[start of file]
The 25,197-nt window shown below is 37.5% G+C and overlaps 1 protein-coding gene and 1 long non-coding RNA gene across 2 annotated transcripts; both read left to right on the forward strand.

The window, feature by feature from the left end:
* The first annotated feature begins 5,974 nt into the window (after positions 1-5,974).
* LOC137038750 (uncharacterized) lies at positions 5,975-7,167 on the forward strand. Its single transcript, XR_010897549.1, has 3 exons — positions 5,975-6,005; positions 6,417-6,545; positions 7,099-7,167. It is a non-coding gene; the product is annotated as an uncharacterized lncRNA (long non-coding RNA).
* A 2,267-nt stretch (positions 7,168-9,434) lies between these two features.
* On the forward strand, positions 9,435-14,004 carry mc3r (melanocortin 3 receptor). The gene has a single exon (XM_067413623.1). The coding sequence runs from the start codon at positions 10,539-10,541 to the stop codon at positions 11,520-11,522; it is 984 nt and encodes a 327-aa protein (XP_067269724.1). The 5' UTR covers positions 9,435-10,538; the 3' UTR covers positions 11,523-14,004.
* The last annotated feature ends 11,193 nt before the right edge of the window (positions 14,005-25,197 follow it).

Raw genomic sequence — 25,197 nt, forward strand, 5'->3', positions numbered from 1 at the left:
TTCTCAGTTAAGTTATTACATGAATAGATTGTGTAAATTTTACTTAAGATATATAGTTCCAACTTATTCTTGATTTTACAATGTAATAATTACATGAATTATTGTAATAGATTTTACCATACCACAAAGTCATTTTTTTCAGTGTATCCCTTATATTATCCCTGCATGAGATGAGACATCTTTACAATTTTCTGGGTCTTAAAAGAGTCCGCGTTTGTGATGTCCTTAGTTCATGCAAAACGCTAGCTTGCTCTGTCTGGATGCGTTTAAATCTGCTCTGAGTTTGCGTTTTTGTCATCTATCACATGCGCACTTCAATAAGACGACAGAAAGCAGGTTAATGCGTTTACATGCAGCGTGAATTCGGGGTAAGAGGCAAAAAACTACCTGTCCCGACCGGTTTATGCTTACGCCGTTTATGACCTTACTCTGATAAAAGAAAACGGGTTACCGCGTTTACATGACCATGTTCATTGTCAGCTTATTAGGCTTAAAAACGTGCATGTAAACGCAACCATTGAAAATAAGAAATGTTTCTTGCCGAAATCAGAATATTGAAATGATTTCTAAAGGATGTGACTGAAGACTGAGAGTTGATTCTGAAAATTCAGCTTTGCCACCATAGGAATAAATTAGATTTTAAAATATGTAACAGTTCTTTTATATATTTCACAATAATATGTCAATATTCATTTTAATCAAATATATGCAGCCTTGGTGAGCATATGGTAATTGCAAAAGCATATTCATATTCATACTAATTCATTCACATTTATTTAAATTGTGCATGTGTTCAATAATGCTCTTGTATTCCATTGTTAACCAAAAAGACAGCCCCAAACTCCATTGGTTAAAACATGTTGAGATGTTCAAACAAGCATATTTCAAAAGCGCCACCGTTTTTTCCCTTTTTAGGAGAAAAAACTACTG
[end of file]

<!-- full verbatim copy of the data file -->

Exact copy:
The 25,197-nt window shown below is 37.5% G+C and overlaps 1 protein-coding gene and 1 long non-coding RNA gene across 2 annotated transcripts; both read left to right on the forward strand.

The window, feature by feature from the left end:
* The first annotated feature begins 5,974 nt into the window (after positions 1-5,974).
* LOC137038750 (uncharacterized) lies at positions 5,975-7,167 on the forward strand. Its single transcript, XR_010897549.1, has 3 exons — positions 5,975-6,005; positions 6,417-6,545; positions 7,099-7,167. It is a non-coding gene; the product is annotated as an uncharacterized lncRNA (long non-coding RNA).
* A 2,267-nt stretch (positions 7,168-9,434) lies between these two features.
* On the forward strand, positions 9,435-14,004 carry mc3r (melanocortin 3 receptor). The gene has a single exon (XM_067413623.1). The coding sequence runs from the start codon at positions 10,539-10,541 to the stop codon at positions 11,520-11,522; it is 984 nt and encodes a 327-aa protein (XP_067269724.1). The 5' UTR covers positions 9,435-10,538; the 3' UTR covers positions 11,523-14,004.
* The last annotated feature ends 11,193 nt before the right edge of the window (positions 14,005-25,197 follow it).

Raw genomic sequence — 25,197 nt, forward strand, 5'->3', positions numbered from 1 at the left:
TTCTCAGTTAAGTTATTACATGAATAGATTGTGTAAATTTTACTTAAGATATATAGTTCCAACTTATTCTTGATTTTACAATGTAATAATTACATGAATTATTGTAATAGATTTTACCATACCACAAAGTCATTTTTTTCAGTGTATCCCTTATATTATCCCTGCATGAGATGAGACATCTTTACAATTTTCTGGGTCTTAAAAGAGTCCGCGTTTGTGATGTCCTTAGTTCATGCAAAACGCTAGCTTGCTCTGTCTGGATGCGTTTAAATCTGCTCTGAGTTTGCGTTTTTGTCATCTATCACATGCGCACTTCAATAAGACGACAGAAAGCAGGTTAATGCGTTTACATGCAGCGTGAATTCGGGGTAAGAGGCAAAAAACTACCTGTCCCGACCGGTTTATGCTTACGCCGTTTATGACCTTACTCTGATAAAAGAAAACGGGTTACCGCGTTTACATGACCATGTTCATTGTCAGCTTATTAGGCTTAAAAACGTGCATGTAAACGCAACCATTGAAAATAAGAAATGTTTCTTGCCGAAATCAGAATATTGAAATGATTTCTAAAGGATGTGACTGAAGACTGAGAGTTGATTCTGAAAATTCAGCTTTGCCACCATAGGAATAAATTAGATTTTAAAATATGTAACAGTTCTTTTATATATTTCACAATAATATGTCAATATTCATTTTAATCAAATATATGCAGCCTTGGTGAGCATATGGTAATTGCAAAAGCATATTCATATTCATACTAATTCATTCACATTTATTTAAATTGTGCATGTGTTCAATAATGCTCTTGTATTCCATTGTTAACCAAAAAGACAGCCCCAAACTCCATTGGTTAAAACATGTTGAGATGTTCAAACAAGCATATTTCAAAAGCGCCACCGTTTTTTCCCTTTTTAGGAGAAAAAACTACTG